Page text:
Key Terms of Software Testing

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The document provides a list of key terms in Software Testing as well as different types of testing. It serves as a quick reference to terms commonly used in the discipline.

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Key Terms of Software Testing

  1. 1. Career of a Software TesterKey Terms of Software TestingSoftware testing, like many other disciplines, has developed terminology to identifyimportant concepts. Each of the following definitions gives readers an overview onlyand should not be considered exhaustive. White-box testing is based on knowledge of the programming logic of the software to be tested. It uses the control structure of the procedural design to derive test cases. Black-box testing helps us test the functionality of software from the users perspective. It uses the functional requirements of the software as the input for designing test cases. Exhaustive black-box testing is not feasible. Equivalence partitioning is a black-box technique that helps us overcome the infeasibility of exhaustive black-box testing. This technique is based on the assumption that similar inputs invoke similar reaction. Therefore, instead of testing every input, the input domain is partitioned into equivalence classes such that each input belongs to only one class. Then, one or more test cases are designed for testing each class.Copyright © QAI Global | Page 1 of 4
  2. 2. Boundary Value Analysis (BVA) is a black-box technique that is based on the assumption that if software functions correctly for the boundary values, it will function as well for the values that lie in between. It helps us design test cases to focus on the edges of the equivalence classes. Unit testing ensures that each unit functions according to its specifications. The term, unit, denotes the smallest component of software design that can be specified and tested individually. Unit testing is performed using white-box techniques and requires knowledge of the internal structure of the unit. Typically, the programmer who codes the unit performs unit testing. During unit testing, drivers and stubs might be required to check the unit in isolation, without using superior or subordinate units. Integration testing is performed after unit testing. It focuses on the problems related to integration of units that function correctly when used individually. The two possible approaches for integration testing are the big-bang approach and incremental approach. In practice, the incremental approach used for integration could be a combination of these two categories. Often, drivers and stubs are used to simulate units that are not a part of an increment. System Testing is high-order testing that checks that the software meets customer requirements and that the software, along with other system elements, meets the functional, behavioral, and performance requirements. It uses black- box techniques and requires an outsider perspective.Copyright © QAI Global | Page 2 of 4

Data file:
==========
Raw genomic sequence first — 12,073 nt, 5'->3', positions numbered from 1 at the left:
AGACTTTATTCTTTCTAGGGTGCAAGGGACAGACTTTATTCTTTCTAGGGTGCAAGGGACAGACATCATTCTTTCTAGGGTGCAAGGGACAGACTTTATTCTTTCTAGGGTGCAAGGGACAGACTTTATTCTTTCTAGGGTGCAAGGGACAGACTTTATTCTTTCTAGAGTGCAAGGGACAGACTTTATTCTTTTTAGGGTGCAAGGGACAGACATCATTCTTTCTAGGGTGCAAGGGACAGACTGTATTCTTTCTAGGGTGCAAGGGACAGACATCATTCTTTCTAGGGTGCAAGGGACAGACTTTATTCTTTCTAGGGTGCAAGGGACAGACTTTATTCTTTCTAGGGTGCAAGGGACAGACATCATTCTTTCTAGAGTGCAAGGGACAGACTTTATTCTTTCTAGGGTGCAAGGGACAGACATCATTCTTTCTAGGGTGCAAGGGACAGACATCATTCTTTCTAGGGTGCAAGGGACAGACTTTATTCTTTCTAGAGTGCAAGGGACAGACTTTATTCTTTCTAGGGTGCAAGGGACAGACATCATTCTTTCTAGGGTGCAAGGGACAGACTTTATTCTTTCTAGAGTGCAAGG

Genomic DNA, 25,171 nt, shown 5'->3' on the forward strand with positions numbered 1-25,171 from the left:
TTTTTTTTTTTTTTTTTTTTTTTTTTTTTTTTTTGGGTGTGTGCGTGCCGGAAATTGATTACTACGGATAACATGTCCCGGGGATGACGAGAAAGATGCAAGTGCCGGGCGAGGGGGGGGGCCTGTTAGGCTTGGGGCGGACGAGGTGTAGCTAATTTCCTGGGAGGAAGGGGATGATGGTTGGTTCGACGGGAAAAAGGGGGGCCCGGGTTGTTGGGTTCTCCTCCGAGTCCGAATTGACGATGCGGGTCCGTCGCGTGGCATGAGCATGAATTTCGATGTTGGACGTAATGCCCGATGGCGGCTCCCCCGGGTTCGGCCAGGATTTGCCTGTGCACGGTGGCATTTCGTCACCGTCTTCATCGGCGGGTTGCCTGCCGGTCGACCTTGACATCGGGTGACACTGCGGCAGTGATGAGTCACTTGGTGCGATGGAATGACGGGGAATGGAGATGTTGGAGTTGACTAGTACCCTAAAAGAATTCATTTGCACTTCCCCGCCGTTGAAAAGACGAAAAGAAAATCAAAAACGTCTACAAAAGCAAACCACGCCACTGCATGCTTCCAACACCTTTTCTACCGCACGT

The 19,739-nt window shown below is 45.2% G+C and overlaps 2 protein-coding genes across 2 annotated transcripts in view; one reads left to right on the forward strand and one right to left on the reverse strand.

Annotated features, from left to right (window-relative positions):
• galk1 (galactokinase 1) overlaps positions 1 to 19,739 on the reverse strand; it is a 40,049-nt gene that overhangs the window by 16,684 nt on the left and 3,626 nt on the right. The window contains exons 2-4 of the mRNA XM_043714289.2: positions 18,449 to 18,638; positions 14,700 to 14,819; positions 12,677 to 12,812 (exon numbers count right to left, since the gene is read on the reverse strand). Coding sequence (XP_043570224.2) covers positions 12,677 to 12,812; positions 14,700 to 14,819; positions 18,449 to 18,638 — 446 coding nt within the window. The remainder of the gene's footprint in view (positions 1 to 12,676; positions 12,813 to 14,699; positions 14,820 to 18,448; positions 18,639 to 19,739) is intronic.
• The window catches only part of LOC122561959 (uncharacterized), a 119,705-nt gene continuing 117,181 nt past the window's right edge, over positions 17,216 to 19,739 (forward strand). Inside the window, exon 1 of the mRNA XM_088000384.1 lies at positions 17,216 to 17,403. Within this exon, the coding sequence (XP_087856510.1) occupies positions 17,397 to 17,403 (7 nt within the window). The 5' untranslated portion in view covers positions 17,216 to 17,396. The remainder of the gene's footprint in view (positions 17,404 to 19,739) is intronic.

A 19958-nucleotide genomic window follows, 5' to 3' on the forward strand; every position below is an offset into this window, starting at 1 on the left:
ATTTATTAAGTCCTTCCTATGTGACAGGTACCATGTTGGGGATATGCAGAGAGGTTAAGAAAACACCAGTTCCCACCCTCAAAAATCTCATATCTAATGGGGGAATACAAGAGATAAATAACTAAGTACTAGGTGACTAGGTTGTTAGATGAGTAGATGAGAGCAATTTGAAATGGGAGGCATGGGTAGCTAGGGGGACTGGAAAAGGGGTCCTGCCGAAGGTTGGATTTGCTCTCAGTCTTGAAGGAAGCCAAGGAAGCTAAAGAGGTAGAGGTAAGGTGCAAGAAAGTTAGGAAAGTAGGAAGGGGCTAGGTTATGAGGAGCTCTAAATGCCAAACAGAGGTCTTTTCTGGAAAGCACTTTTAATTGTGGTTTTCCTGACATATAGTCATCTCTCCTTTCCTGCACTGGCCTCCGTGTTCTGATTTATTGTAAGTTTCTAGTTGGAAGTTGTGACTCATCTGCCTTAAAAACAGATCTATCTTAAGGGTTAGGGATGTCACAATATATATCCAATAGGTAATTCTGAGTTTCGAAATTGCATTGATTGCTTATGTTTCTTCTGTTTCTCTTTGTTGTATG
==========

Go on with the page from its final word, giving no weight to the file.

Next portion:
3. 3. Recovery Testing: Recovery testing focuses on checking how well a system recovers from a failure. It involves tests in which the system is forced to fail in a variety of ways to check whether the system recovers properly from these failures. Security Testing: Security testing involves running tests that attempt at penetrating the security of the system under test. These tests simulate attempts made by potential hackers to obtain passwords illegally, attack systems to cause denial-of-service, cause system errors, browse confidential data, and execute unauthorized transactions. Stress Testing: Systems that function properly under normal conditions sometimes fail under stress. A stress condition is caused by an abnormally high demand on resources. The focus of the tester performing stress testing is to break down the system by subjecting it to stress. This is done to understand the highest level of stress the system can take and decide if this level is satisfactory. Usability Testing: A software system needs to be tested for its ease of use for new users and different classes of users performing various functions. Usability testing assesses how easy it is to use a system. It is often performed by observing users while they use the system. An environment is set up in which users work on the system without realizing they are being observed. Trained observers monitor how the users try out options and their mistakes and difficulties. Based on the results of usability testing, the features found to be not intuitive enough for use may be changed to make them more user-friendly.Copyright © QAI Global | Page 3 of 4
  4. 4. Performance Testing: Performance testing measures the run-time performance of a system under real-life conditions and in the target environment. It involves using instrumentation and logs to measure performance levels. It is often combined with stress testing to see how performance degrades as the load is increased. User Acceptance Testing (UAT): Tests that are conducted by users to make sure requirements are met is called UAT. Regression Testing: Regression testing is done to make sure the defect got fixed or not and also to make sure the fix didn’t introduce any new errors.Copyright © QAI Global | Page 4 of 4

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